This is an archived article that was published on in 2015, and information in the article may be outdated. It is provided only for personal research purposes and may not be reprinted.

Geneva Rock has formally withdrawn its application with Draper City to rezone a portion of its property located at the Point of the Mountain from an A-5 (agricultural) zone to an M-2 (manufacturing) zone that would have allowed an expansion of its gravel operations.

The Public Hearing which was originally scheduled for November 10th has been cancelled. The Draper Mayor and City Council shared many of the concerns that were raised by Draper residents regarding this rezone. Councilman Bill Colbert said he recognized that there were unresolved issues with the application.

If Geneva Rock decides to submit a new application to rezone its property in the future, the application would have to go through the public hearing process before the Draper Planning Commission and the Draper City Council.

Tense exchanges between residents and local leaders at two recent city meetings have left a bad taste in the mouths of people concerned with a plan to rezone 189 acres and allow expansion of an existing gravel pit at Point of the Mountain.

The rezoning request from Geneva Rock drew dozens of people to a Sept. 10 planning commission meeting. Most who spoke opposed the proposal, but those in favor insisted on some kind of mitigation to address concerns, including disruption of a flight park, popular among hang gliders and paragliders, degradation of the view of the hillside and health concerns over airborne silica dust.

Several residents moved to the area to live near the flight park, but one said the health effects from the mines' unsettled dust caused him and his family to decide they had to move back to New York.

"Construction workers are required to wear breathers when they work with silica. Salt Lake and Utah County residents are not," said Ryan Voight. "It has gotten to a point where it's too much."

Commission Chairman Drew Gilliland warned people against outbursts or clapping during the meeting, and he threatened to have people removed for unruly behavior. The panel closed the public-comment portion of the meeting and refused to reopen it after the commission's discussion with Brent Sumsion, who represents Geneva Rock.

An audience member called out, "We've got answers for you, but you guys keep shutting them down."

Gilliland responded: "Yeah, because we're done with that part. Okay? ... And again, sir, do you want to be asked to leave? Do we need to get up and clear the room?"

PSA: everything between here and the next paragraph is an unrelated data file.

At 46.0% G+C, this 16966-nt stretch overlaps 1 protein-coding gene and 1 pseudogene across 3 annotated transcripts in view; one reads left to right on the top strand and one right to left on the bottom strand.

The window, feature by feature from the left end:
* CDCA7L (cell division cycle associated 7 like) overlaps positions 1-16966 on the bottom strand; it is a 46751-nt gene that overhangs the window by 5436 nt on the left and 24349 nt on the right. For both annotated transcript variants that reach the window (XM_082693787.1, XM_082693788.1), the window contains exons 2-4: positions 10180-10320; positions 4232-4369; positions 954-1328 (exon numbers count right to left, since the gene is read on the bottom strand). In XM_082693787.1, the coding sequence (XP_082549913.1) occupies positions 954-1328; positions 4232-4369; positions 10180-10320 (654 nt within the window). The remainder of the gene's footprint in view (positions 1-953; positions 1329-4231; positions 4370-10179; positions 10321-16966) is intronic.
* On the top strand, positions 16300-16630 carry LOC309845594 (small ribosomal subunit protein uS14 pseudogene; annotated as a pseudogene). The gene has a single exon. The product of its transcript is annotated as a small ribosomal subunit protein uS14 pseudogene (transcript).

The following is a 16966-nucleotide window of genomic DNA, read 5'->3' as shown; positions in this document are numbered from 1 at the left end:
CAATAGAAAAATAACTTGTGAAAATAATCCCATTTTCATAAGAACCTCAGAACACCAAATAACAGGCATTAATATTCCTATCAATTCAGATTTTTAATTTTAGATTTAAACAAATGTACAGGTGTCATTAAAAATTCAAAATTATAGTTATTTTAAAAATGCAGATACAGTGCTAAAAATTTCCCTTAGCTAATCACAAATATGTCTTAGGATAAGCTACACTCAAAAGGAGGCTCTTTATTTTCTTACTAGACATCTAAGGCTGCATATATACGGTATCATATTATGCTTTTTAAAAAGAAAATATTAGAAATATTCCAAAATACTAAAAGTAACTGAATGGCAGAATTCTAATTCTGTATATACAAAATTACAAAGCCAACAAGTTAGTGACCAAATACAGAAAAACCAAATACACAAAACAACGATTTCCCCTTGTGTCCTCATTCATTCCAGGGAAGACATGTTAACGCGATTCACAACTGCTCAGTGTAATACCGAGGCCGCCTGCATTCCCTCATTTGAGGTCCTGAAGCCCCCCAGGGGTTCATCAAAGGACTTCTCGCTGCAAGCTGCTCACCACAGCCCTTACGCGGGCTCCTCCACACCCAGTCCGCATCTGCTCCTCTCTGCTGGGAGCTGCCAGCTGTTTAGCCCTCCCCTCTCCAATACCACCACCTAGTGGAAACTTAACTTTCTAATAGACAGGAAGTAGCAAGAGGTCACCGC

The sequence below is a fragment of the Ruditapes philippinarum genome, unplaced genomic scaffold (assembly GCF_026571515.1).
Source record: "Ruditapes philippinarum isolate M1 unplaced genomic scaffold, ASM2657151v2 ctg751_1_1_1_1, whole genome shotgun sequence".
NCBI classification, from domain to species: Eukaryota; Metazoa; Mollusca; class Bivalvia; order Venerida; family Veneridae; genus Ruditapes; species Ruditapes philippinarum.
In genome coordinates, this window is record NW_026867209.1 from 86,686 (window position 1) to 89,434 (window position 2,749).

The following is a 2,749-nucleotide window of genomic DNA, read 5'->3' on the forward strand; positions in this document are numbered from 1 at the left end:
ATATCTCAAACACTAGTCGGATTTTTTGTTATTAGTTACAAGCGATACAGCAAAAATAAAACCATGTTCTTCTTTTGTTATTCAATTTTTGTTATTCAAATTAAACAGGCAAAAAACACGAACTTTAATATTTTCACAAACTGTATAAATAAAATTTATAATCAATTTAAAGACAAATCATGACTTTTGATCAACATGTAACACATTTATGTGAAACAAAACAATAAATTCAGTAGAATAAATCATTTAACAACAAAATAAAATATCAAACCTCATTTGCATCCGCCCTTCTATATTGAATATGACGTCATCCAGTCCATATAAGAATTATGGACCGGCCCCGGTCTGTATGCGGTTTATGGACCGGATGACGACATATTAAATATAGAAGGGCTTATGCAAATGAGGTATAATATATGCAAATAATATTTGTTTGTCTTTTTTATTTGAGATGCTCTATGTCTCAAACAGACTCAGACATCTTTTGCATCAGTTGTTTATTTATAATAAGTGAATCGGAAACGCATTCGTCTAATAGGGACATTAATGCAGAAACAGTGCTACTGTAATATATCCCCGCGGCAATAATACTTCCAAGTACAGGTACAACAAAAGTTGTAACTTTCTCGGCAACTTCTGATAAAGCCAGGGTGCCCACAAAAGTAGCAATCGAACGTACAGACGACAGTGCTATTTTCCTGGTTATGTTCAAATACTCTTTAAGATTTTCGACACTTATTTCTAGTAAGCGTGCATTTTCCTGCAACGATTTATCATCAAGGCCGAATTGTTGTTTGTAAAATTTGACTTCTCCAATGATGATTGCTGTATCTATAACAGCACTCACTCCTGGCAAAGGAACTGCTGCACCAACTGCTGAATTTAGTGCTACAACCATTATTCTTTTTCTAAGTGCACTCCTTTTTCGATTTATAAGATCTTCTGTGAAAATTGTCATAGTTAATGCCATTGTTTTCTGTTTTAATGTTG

In the end, the recommendation to rezone the area from agricultural to manufacturing passed 3-2, with Commissioner Jeff Head pausing several seconds before voting yes. The rezoning was recommended on condition that information be provided to the City Council addressing concerns about the integrity of the flight park, the aesthetic view of the mountainside and health/environmental issues.

City planners acknowledged "real concerns" about continued mining destroying the flight park by disrupting wind patterns on the mountain. But, they said in recommending approval of the rezoning, "As a way to combat that potential problem, [Geneva Rock] has agreed to enter into an agreement with the city that it will preserve and conserve the north ridge that faces the Salt Lake Valley."

Nearly 30 residents attended a subsequent Sept. 15 City Council meeting, planning to request a town hall meeting on the matter.

"We want to know about the asbestos-like silica dust that blows into our neighborhood," resident Amy Allen said in an email to The Salt Lake Tribune, explaining residents' concerns. "What the mine is doing to contain it, like how much water their well is using and will use in the future? What about future lawsuits to the city for health issues of residents? How much of the skyline will disappear? What about businesses moving to the area?"

Allen and the others didn't get any answers at the council meeting.

Mayor Troy Walker refused to allow the residents to speak about the issue, noting that a public hearing would be scheduled, though City Manager David Dobbins said his best guess for scheduling would be sometime in "late October, early November."

Several people, including Allen and Adrian Dybwad, still attempted to speak but were cut off by the mayor.

"Please sit down if that's your comment," Walker told Dybwad, again referring to an opportunity to speak at a future meeting.

Dybwad said he was "shocked" after the mayor interrupted him, noting that whether or not the issue was on the agenda, he should be able to have his say during the open public-comment portion of the meeting.

"I'm not trying to cut off public comment," Walker said to the audience, citing the large agenda and the need to move to the next item of business.

City Attorney Mike Barker supported the mayor's decision to hold off on public comment.

"There's a lot of people out there that want to weigh in on this and may not even know that it's up for discussion, and they deserve to hear the public feedback as much as you do," Barker said. "While I understand it's prickly and I understand that it's difficult for people to appreciate, it's really the right thing to do."